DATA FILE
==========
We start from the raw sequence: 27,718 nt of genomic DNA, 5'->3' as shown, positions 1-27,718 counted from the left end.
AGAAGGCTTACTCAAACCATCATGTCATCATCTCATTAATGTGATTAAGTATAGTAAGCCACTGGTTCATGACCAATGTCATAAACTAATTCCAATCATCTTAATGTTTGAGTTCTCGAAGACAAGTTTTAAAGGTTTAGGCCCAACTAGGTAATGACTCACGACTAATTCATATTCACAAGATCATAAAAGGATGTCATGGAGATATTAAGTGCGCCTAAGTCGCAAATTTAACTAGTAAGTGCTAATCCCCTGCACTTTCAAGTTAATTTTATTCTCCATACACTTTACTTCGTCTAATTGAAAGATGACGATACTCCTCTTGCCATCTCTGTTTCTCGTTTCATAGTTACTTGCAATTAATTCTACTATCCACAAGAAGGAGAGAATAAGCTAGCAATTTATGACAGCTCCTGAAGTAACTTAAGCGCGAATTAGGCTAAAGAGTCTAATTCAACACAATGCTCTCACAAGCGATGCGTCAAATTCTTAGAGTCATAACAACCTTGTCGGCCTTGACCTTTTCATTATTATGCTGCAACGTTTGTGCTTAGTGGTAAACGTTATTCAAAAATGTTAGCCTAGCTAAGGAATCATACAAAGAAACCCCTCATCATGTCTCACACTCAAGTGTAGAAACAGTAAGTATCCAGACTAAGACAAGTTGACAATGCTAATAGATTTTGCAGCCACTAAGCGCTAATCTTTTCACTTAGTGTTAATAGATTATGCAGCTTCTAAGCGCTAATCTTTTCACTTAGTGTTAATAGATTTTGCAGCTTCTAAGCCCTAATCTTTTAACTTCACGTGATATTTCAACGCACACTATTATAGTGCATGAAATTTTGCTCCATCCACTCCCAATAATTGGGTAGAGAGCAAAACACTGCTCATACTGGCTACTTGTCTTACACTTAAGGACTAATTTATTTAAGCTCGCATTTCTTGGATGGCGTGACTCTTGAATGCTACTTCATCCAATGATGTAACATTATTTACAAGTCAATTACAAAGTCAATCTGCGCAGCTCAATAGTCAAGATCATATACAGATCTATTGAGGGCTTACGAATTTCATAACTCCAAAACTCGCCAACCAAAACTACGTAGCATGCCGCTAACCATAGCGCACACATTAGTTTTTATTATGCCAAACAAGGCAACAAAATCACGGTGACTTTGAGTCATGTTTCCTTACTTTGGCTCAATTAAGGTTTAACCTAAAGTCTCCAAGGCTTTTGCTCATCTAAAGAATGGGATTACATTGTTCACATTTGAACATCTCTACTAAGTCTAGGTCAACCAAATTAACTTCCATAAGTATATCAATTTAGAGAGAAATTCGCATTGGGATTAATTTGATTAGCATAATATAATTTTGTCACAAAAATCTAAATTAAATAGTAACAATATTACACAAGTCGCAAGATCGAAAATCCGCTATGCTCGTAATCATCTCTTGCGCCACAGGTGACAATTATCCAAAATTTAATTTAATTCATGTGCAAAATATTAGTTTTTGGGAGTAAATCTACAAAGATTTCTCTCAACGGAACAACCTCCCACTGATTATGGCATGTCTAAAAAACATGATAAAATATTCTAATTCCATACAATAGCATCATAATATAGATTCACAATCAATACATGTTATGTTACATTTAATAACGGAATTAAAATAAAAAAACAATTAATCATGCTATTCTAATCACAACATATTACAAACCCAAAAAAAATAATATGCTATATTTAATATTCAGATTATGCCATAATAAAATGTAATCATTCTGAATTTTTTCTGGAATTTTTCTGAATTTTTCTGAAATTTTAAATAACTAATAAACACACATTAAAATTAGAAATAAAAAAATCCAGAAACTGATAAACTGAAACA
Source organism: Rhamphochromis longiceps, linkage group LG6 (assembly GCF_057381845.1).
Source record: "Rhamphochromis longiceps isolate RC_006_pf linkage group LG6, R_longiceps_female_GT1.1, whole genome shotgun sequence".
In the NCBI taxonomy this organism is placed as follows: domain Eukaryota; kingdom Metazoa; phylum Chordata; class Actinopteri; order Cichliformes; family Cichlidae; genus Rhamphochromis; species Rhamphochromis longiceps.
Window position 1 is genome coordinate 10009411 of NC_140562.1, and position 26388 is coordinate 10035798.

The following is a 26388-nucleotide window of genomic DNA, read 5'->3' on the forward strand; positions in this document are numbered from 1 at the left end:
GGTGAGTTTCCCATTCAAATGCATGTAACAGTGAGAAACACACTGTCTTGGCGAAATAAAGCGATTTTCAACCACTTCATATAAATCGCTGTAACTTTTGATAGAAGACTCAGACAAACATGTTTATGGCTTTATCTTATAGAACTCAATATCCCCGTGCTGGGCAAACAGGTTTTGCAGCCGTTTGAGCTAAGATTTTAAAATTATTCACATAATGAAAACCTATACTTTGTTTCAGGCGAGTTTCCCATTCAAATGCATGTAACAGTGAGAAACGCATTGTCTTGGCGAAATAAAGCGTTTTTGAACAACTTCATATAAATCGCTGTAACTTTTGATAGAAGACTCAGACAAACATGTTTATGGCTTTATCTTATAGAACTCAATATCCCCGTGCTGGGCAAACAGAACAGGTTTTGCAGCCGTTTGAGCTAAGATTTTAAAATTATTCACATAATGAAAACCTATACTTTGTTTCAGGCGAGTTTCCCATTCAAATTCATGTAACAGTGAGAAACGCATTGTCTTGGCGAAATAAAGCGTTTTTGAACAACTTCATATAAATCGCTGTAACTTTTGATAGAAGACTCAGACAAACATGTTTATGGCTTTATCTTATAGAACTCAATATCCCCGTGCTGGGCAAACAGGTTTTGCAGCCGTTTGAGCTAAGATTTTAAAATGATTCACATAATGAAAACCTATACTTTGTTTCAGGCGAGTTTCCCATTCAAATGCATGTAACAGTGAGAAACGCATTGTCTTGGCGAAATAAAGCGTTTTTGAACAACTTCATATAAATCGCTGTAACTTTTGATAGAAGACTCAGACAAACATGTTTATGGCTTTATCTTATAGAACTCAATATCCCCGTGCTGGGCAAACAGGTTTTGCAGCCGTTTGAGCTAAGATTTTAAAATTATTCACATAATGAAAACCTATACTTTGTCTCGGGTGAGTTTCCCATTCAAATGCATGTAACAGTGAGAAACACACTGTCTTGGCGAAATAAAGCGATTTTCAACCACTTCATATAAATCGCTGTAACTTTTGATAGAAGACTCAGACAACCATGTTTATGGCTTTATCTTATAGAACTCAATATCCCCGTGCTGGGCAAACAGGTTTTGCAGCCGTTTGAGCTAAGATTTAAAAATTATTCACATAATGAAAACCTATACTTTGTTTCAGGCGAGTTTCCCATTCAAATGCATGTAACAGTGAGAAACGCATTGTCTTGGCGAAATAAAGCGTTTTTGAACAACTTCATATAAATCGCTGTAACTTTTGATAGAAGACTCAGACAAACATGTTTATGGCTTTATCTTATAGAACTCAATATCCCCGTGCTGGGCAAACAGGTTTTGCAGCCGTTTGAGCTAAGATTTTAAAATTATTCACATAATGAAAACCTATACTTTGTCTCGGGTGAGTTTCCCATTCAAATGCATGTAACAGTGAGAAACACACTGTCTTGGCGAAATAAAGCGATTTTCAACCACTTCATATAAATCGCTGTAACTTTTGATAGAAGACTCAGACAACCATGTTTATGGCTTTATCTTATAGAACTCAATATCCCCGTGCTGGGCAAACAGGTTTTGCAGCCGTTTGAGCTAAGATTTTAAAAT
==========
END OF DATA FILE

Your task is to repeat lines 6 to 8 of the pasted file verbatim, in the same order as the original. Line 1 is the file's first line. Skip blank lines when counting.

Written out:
Window position 1 is genome coordinate 10009411 of NC_140562.1, and position 26388 is coordinate 10035798.

The following is a 26388-nucleotide window of genomic DNA, read 5'->3' on the forward strand; positions in this document are numbered from 1 at the left end:
GGTGAGTTTCCCATTCAAATGCATGTAACAGTGAGAAACACACTGTCTTGGCGAAATAAAGCGATTTTCAACCACTTCATATAAATCGCTGTAACTTTTGATAGAAGACTCAGACAAACATGTTTATGGCTTTATCTTATAGAACTCAATATCCCCGTGCTGGGCAAACAGGTTTTGCAGCCGTTTGAGCTAAGATTTTAAAATTATTCACATAATGAAAACCTATACTTTGTTTCAGGCGAGTTTCCCATTCAAATGCATGTAACAGTGAGAAACGCATTGTCTTGGCGAAATAAAGCGTTTTTGAACAACTTCATATAAATCGCTGTAACTTTTGATAGAAGACTCAGACAAACATGTTTATGGCTTTATCTTATAGAACTCAATATCCCCGTGCTGGGCAAACAGAACAGGTTTTGCAGCCGTTTGAGCTAAGATTTTAAAATTATTCACATAATGAAAACCTATACTTTGTTTCAGGCGAGTTTCCCATTCAAATTCATGTAACAGTGAGAAACGCATTGTCTTGGCGAAATAAAGCGTTTTTGAACAACTTCATATAAATCGCTGTAACTTTTGATAGAAGACTCAGACAAACATGTTTATGGCTTTATCTTATAGAACTCAATATCCCCGTGCTGGGCAAACAGGTTTTGCAGCCGTTTGAGCTAAGATTTTAAAATGATTCACATAATGAAAACCTATACTTTGTTTCAGGCGAGTTTCCCATTCAAATGCATGTAACAGTGAGAAACGCATTGTCTTGGCGAAATAAAGCGTTTTTGAACAACTTCATATAAATCGCTGTAACTTTTGATAGAAGACTCAGACAAACATGTTTATGGCTTTATCTTATAGAACTCAATATCCCCGTGCTGGGCAAACAGGTTTTGCAGCCGTTTGAGCTAAGATTTTAAAATTATTCACATAATGAAAACCTATACTTTGTCTCGGGTGAGTTTCCCATTCAAATGCATGTAACAGTGAGAAACACACTGTCTTGGCGAAATAAAGCGATTTTCAACCACTTCATATAAATCGCTGTAACTTTTGATAGAAGACTCAGACAACCATGTTTATGGCTTTATCTTATAGAACTCAATATCCCCGTGCTGGGCAAACAGGTTTTGCAGCCGTTTGAGCTAAGATTTAAAAATTATTCACATAATGAAAACCTATACTTTGTTTCAGGCGAGTTTCCCATTCAAATGCATGTAACAGTGAGAAACGCATTGTCTTGGCGAAATAAAGCGTTTTTGAACAACTTCATATAAATCGCTGTAACTTTTGATAGAAGACTCAGACAAACATGTTTATGGCTTTATCTTATAGAACTCAATATCCCCGTGCTGGGCAAACAGGTTTTGCAGCCGTTTGAGCTAAGATTTTAAAATTATTCACATAATGAAAACCTATACTTTGTCTCGGGTGAGTTTCCCATTCAAATGCATGTAACAGTGAGAAACACACTGTCTTGGCGAAATAAAGCGATTTTCAACCACTTCATATAAATCGCTGTAACTTTTGATAGAAGACTCAGACAACCATGTTTATGGCTTTATCTTATAGAACTCAATATCCCCGTGCTGGGCAAACAGGTTTTGCAGCCGTTTGAGCTAAGATTTTAAAAT